NZ: New film reveals victim's pain

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New Zealand scam victims reveal the pain and self-loathing of being sucked in

New Zealand scam victims reveal the pain and self-loathing of being sucked in

Rob Stock
Nov 12 201

Mark" was still being called by overseas crooks the day he died.

The New Zealand farmer lost his farm after falling for a romance scam, sending money to a woman overseas who turned out to be just the front woman for a criminal gang.

Mark's story is included in Fraud Hurts, a film by the Commission for Financial Capability that's being screened on Thursday as part of the New Zealand Fraud Film Festival.

It was made to show the pain and self-loathing that people sucked in by overseas crooks feel, and to send a plea to New Zealand to stop blaming the victims.

"About two years ago I was on the internet looking for love," Mark, whose real identity is not revealed, told the CFFC before his death. "I got in touch with a girl named Connie, and she showed interest in me, and that kind of thing."

"She told me her parents had been killed in a car crash."

She was patient, drawing him in slowly.

They were in contact for three months before she told him she had inherited some gold, and asked for some money to help her get it from the American government.

"She said I need a lawyer, and some money to get it all into my name. So I gave her $30,000," Mark said.

But her demands got bigger and bigger, and Mark gave, until he had no more to give.

"I lost my farm," he said.

"I was alone at the start, and I'm even more alone now."

Mark was 54 when he died, said Bronwyn Groot, CFFC Fraud Education Manager.

She believed only a minority of New Zealanders who fall victim to overseas scammers report their losses to the authorities, in part because of the shame they feel, and the fear they will be judged.

"We need to stop blaming the victims," she said. "Stop blaming the victims and start blaming the offenders."

"This crime is only going to get bigger, and bigger."

Netsafe said that in 2018, victims of scams who contacted it had lost a combined $33 million, but the total across the whole country was certain to be higher.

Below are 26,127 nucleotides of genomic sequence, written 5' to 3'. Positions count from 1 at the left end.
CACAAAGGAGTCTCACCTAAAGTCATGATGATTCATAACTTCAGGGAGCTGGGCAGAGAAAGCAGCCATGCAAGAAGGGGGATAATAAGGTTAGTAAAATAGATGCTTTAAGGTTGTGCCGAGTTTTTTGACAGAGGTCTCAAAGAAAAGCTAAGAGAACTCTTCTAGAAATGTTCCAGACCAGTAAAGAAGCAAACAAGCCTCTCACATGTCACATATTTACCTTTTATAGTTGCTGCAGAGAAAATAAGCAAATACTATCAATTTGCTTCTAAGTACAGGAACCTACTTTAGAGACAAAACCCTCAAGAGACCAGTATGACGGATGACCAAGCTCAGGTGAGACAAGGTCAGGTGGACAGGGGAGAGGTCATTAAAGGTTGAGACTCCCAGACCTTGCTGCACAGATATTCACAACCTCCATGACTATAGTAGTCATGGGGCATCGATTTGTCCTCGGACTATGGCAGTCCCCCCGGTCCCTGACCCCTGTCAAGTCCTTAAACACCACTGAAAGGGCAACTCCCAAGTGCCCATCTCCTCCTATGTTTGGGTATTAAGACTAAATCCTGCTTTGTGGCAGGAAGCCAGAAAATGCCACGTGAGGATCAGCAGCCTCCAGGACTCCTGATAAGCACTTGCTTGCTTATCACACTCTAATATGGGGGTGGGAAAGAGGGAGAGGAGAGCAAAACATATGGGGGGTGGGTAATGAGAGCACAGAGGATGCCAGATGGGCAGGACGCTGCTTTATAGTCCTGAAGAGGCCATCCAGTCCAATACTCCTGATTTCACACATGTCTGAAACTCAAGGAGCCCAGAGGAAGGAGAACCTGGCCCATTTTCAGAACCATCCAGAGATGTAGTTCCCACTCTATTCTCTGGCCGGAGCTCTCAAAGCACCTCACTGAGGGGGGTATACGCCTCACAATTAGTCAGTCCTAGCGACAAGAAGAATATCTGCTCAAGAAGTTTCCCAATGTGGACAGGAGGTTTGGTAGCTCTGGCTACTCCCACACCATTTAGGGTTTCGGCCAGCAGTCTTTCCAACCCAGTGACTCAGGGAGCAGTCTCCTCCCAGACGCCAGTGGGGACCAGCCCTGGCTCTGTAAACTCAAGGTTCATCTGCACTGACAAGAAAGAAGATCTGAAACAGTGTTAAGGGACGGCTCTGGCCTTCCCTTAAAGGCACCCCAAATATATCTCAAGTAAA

Research in 2018 indicated more than 70 per cent of adults had been the target of a phone or email scam, and a BNZ survey earlier this year revealed 15 per cent of people who lost money in scams never tell anyone.

Groot believed New Zealand banks and politicians should do more to protect their customers, including looking to efforts in Britain to staunch the flow of money out of the country from victims of overseas scammers.

British lawmakers have become so sickened by losses suffered by Britons at the hands of overseas scammers, they are considering a 24 hour "speedbump" delay on all first-time payments from one account to another.

It would give banks more time to identify more payments that are not to legitimate recipients, and contact their customers to query the transactions.

The pain of scam victims is little understood, Groot believed.

"I was having stressful nights. A real hate for myself," said "Greg", who stars in the film alongside Mark, and again whose real identity is not revealed.

He said he had: "a disgusting view of myself. How could I be the fool falling for this?"

He believed his bank should have stepped in an saved him before he fell for overseas crooks selling fake investments.

"If they had looked at my history. I had never transferred money offshore from New Zealand, so why was I doing it?"

"I'm the fool here, or the fall guy, but I felt like maybe I've been banking with these two banks all my life, that I may have, and should have been given some advice. It may have helped me avoid this scam."

The aftermath of losing his life savings had taken its toll on him.

"I don't feel comfortable within my own skin, and that's been a horrible thing to have, to carry," he said.

"Jane", the third victim who appeared in Fraud Hurts, was double-scammed. She lost money in an investment scam, sending money overseas, but then was contacted by a money recovery scammer who pretended to be able to get her money back.

Like Mark, the bank did not spot the transaction, or if it did, did not contact her.

"I was one of those people you hear about," she said. She lost trust in herself, and in other people.

"That went to feelings of hating myself. Feelings of being totally worthless. Not being able to trust anyone. Not being able to trust myself."

"The impacts are huge."
 
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